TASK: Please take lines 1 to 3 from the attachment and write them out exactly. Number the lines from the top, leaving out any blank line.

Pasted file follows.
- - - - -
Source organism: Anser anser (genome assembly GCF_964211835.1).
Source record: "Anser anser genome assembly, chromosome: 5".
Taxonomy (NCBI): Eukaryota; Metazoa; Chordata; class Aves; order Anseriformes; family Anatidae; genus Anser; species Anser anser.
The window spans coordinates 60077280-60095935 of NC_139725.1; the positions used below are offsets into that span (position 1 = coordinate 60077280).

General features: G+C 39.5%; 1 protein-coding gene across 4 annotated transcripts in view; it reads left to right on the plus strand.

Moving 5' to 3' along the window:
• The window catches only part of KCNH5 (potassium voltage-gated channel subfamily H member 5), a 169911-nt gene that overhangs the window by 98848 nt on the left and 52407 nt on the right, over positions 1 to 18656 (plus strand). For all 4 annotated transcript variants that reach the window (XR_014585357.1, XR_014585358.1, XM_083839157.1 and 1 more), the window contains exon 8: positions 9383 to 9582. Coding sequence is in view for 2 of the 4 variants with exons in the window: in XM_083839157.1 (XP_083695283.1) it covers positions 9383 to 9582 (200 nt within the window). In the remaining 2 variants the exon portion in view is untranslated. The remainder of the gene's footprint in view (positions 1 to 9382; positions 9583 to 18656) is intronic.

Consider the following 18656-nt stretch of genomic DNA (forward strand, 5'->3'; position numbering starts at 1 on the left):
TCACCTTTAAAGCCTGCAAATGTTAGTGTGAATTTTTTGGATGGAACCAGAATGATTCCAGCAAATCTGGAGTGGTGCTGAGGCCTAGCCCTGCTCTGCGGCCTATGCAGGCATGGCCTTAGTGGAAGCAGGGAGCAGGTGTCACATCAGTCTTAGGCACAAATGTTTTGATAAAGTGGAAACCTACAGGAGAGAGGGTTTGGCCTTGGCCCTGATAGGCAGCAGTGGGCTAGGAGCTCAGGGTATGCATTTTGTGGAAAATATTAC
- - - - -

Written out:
Source organism: Anser anser (genome assembly GCF_964211835.1).
Source record: "Anser anser genome assembly, chromosome: 5".
Taxonomy (NCBI): Eukaryota; Metazoa; Chordata; class Aves; order Anseriformes; family Anatidae; genus Anser; species Anser anser.